A better solution. The best way to do an application where sand is used is to pre-wet the sand with a liquid deicer as it is applied. Put just enough liquid deicer on the sand to melt a small amount of ice under the grit, creating a thin layer of moisture that refreezes quickly to help hold the sand or grit in place. In this situation, the use of as little as 25 pounds of active ingredients or less, depending on temperatures and the liquid deicer being used, could do the job. Remember the goal of this application is traction rather than melting.

Adding a deicer to sand (ideally as a liquid) is not used for melting but to create temporary traction. The goal is to create just enough to melt, refreeze and hold the grit material applied to reduce loss of material and to buy time by providing traction. When sand or grit is pre-wet, it helps to reduce material loss from bounce and scatter during the application process, but it also helps hold it in place after, generally reducing the need for repeat applications. When the conditions and/or deicer inventory are right, the ice is removed.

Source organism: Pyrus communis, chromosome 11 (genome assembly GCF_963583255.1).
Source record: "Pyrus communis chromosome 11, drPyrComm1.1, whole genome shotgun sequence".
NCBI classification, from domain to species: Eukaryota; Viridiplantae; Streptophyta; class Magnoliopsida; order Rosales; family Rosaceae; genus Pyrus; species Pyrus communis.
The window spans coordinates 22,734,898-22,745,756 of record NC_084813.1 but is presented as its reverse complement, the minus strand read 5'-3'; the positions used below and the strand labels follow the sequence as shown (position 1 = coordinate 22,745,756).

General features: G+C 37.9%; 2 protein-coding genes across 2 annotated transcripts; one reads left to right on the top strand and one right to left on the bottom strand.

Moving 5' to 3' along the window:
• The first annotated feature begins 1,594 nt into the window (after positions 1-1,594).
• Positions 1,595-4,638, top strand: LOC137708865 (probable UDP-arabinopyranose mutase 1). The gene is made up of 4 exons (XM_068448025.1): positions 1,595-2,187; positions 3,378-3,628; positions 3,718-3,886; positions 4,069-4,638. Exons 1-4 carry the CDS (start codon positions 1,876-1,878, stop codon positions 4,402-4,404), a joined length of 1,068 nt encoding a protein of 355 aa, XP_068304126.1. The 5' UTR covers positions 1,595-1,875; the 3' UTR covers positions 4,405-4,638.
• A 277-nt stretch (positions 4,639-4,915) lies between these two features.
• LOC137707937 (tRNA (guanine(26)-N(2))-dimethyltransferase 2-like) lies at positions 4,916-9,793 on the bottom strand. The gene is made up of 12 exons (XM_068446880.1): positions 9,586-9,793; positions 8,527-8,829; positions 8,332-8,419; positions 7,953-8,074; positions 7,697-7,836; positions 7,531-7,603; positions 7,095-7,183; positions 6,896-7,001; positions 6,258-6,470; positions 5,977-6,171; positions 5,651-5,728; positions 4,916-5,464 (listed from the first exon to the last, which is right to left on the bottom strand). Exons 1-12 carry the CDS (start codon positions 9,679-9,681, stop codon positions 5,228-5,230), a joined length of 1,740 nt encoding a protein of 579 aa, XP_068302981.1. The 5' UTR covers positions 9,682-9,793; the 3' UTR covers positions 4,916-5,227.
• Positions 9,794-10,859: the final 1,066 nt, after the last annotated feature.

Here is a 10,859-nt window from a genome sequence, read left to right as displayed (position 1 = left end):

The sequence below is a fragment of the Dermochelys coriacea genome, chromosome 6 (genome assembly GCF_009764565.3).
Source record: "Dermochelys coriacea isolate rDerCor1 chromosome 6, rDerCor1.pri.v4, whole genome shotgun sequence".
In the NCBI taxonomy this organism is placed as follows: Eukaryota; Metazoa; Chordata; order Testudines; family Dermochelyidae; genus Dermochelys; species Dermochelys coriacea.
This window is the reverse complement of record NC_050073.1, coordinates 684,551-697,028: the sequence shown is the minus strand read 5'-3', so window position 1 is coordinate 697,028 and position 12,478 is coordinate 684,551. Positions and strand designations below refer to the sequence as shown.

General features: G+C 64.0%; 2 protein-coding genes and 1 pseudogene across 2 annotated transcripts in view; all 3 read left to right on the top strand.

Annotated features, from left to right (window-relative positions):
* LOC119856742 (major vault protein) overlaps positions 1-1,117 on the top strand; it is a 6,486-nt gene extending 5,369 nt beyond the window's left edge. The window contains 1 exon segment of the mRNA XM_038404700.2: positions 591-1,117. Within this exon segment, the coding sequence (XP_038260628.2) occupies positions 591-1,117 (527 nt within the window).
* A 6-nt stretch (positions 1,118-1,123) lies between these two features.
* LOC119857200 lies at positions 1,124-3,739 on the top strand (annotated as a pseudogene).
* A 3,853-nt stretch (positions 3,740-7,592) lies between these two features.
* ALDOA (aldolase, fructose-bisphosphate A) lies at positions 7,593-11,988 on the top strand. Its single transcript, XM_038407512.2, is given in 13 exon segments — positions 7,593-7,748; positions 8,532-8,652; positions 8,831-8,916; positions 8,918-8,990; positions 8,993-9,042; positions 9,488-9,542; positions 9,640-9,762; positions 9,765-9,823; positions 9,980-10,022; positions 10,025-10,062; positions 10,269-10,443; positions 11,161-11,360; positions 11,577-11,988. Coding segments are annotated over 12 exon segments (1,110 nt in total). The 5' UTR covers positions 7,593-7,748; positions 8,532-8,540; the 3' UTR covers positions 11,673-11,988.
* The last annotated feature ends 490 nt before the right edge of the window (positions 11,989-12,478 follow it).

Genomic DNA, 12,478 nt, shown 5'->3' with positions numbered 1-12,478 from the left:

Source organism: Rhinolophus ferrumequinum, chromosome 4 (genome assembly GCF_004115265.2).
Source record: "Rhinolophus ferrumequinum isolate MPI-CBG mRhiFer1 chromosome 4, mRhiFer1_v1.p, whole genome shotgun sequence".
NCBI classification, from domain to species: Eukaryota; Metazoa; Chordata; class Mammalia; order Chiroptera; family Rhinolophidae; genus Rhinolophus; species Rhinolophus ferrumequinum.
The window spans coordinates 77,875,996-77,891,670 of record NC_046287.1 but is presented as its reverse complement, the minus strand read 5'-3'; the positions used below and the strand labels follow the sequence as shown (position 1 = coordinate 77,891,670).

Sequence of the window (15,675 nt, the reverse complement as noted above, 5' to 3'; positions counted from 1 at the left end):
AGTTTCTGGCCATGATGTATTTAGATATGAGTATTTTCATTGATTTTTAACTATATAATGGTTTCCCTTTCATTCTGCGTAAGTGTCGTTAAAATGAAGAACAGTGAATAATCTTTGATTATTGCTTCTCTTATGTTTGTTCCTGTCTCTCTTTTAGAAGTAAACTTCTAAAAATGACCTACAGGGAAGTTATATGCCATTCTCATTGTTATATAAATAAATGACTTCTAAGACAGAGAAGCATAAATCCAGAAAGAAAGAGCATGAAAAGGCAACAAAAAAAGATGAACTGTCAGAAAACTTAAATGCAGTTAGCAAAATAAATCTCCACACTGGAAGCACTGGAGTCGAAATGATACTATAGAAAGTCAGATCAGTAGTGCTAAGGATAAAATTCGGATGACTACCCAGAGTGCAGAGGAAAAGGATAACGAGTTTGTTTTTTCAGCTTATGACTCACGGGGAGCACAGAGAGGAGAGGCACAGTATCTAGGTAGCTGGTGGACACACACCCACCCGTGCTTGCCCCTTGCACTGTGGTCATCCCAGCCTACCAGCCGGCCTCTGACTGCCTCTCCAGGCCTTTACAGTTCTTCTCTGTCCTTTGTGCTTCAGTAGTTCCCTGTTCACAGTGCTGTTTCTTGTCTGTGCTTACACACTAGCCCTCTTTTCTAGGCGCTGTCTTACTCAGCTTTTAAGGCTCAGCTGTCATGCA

No room for waste
Both melting and the application of sand to ice are valid approaches under the right conditions and circumstances. However, the goal of the application must be considered up front, and then approached properly in order to be effective and efficient. When a mixture of salt and sand is used without thought to the required goal, something is almost always wasted. This approach is less effective and efficient than using a mix properly designed for the goal at hand.

  • If salt is in short supply, make sure you communicate with your client and explain service options, which may include delaying service if necessary.
  • Before mixing sand and salt, consider your end goal and the associated additional costs (including postseason cleanup). Mixing the two to stretch supply will result in a waste of product and unsuccessful results.
  • Pre-wetting sand with a liquid deicer can be beneficial if applied correctly.
Dale Keep owns Ice & Snow Technologies, a training and consulting company based in
Walla Walla, WA.